SSGA finds resistance amid progress on board diversity

Sep 13, 2019
Almost half of companies targeted now have – or plan to have – female director

State Street Global Advisors (SSGA) is seeing progress in its multi-year campaign to boost female representation in the boardroom – but is still finding that many companies are not taking action, according to a new report

The firm states in its latest stewardship report that as of June 30, 2019, 43 percent of companies – representing more than 580 of the 1,350 identified as part of SSGA’s Fearless Girl campaign – have either added a female director or committed to doing so. The campaign targets firms that have all-male boards.

Another sign of progress has been attitudinal, according to SSGA. ‘The big difference between the start of the campaign and today is that the conversation in boardrooms has moved from Why do we need a woman? to Why don’t we need a woman? on the board,’ the authors of the report write. ‘This change, which may seem subtle, has an impact that goes beyond the boardroom and has management thinking about gender diversity at all levels of organizations.’

Despite this, more than half (57 percent) of the companies SSGA has targeted as needing to boost diversity have yet to take action – and may face a firmer approach from the asset manager. ‘[I]n 2020, we will vote against the entire nominating and governance committee, not just the chair, in our target markets if we have concerns about the lack of gender diversity for four consecutive years and are unable to engage in productive dialogue,’ the report states.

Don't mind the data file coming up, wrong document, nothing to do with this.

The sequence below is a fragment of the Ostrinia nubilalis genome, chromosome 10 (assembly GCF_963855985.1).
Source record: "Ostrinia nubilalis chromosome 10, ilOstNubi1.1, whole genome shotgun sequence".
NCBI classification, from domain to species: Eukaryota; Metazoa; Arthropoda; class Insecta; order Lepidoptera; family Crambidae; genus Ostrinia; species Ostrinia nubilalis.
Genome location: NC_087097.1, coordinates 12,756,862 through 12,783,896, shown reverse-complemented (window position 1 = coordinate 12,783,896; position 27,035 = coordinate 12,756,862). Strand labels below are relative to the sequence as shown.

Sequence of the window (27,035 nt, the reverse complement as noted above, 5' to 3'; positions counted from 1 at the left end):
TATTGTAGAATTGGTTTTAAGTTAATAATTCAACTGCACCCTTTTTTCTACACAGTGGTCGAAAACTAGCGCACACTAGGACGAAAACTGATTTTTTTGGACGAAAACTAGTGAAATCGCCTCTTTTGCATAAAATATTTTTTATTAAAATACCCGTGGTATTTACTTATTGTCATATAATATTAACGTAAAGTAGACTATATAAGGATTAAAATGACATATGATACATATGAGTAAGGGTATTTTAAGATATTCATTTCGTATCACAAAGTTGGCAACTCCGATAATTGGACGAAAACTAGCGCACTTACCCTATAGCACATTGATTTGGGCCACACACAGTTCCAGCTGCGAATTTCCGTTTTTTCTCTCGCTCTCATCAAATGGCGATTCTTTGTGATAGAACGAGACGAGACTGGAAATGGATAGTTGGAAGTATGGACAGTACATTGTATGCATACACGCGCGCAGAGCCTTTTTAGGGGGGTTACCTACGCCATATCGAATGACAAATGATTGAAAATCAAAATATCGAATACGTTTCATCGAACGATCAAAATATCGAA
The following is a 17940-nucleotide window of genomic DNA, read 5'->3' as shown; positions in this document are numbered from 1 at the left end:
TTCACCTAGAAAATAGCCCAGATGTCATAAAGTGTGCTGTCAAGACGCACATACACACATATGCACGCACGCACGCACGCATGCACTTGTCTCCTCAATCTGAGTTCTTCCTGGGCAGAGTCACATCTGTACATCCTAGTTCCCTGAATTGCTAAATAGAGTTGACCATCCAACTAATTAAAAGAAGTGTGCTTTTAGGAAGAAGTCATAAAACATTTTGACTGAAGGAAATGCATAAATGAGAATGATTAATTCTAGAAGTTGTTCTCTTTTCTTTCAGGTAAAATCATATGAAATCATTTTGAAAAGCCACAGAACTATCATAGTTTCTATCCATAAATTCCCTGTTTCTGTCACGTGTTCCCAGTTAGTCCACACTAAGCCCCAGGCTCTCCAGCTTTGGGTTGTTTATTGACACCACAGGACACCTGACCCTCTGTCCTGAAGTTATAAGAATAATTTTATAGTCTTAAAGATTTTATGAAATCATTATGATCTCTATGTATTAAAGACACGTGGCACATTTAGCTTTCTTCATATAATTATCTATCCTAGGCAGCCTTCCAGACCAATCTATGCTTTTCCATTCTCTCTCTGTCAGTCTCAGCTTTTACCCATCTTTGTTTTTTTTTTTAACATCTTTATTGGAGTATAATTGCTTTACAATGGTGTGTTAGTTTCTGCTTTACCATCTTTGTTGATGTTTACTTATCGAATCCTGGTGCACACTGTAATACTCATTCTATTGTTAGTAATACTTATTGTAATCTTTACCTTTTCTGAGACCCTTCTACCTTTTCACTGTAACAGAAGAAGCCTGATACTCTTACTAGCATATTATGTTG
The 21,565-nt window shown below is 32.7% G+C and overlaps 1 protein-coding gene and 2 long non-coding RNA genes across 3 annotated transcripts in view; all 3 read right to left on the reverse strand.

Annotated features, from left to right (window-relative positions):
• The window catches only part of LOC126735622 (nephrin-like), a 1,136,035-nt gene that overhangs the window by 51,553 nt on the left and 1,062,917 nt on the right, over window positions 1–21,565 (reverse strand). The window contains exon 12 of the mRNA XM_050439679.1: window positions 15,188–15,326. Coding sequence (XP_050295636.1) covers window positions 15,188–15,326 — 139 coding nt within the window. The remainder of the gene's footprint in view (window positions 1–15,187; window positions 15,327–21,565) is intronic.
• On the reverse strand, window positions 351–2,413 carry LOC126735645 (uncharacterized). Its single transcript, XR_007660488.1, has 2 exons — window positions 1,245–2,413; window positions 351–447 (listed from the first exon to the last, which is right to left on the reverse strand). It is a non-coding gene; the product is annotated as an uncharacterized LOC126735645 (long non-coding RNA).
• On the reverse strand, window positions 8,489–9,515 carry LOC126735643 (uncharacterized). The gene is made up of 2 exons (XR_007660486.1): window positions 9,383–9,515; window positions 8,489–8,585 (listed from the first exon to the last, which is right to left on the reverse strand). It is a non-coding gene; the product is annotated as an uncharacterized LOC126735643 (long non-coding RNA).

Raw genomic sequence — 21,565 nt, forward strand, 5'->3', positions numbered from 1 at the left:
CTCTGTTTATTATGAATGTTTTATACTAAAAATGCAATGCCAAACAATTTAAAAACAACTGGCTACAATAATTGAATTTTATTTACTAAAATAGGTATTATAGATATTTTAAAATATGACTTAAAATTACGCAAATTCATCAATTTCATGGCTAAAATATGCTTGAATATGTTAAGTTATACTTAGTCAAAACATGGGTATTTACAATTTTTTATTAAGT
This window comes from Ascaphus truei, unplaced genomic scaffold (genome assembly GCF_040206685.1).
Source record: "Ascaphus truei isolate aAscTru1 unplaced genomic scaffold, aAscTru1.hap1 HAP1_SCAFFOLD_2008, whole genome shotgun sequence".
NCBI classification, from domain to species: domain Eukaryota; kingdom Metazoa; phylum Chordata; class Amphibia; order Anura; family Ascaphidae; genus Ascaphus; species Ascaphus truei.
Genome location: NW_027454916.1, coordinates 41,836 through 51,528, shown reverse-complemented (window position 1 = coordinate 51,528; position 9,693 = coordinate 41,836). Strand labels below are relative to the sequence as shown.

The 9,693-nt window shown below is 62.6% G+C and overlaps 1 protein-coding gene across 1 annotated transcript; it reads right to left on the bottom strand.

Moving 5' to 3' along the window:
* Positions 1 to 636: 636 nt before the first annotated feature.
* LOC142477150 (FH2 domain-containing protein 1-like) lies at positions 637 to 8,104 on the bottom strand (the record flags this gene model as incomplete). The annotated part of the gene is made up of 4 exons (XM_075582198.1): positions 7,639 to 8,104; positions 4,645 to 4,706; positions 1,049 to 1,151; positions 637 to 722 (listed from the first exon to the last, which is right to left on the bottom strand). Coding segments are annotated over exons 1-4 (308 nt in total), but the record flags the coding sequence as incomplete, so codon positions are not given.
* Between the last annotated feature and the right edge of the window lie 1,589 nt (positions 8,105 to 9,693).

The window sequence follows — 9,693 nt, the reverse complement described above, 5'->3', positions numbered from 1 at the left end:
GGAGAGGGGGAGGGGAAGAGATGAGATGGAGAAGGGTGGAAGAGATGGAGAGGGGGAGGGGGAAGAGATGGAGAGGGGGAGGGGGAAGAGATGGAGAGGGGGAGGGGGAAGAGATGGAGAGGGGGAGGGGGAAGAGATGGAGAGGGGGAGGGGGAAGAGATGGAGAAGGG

Rakhi Kumar, senior managing director and head of ESG investments and asset stewardship at SSGA, says the 57 percent of companies resistant to change tend to be mid-cap and smaller companies that sometimes have ownership concentrated under a major shareholder and/or have smaller boards.

Although there is more appreciation of the issue than two years ago, some companies still do not see the need to expend the cost of bringing in a new, female director if they have a vacancy on the board, Kumar notes. ‘Eventually, however, people find the position is hard to defend,’ she tells Corporate Secretary.

The report also highlights differing rates of change across different international markets. For example:

  • In the US, 44 percent or 404 of 910 Russell 3000 companies SSGA identified as not having a woman on their board have added a female director or committed to do so
  • In Canada, 44 percent or 32 of 73 TSX companies identified as not having a woman on their board have added a female board member or committed to do so
  • In the UK, 85 percent or 11 of 13 FTSE 350 companies identified as not having a woman on their board have added a female director
  • In Europe, 62 percent or eight of 13 companies identified in the STOXX 600 ex-UK as not having a woman on their board have added a female director.
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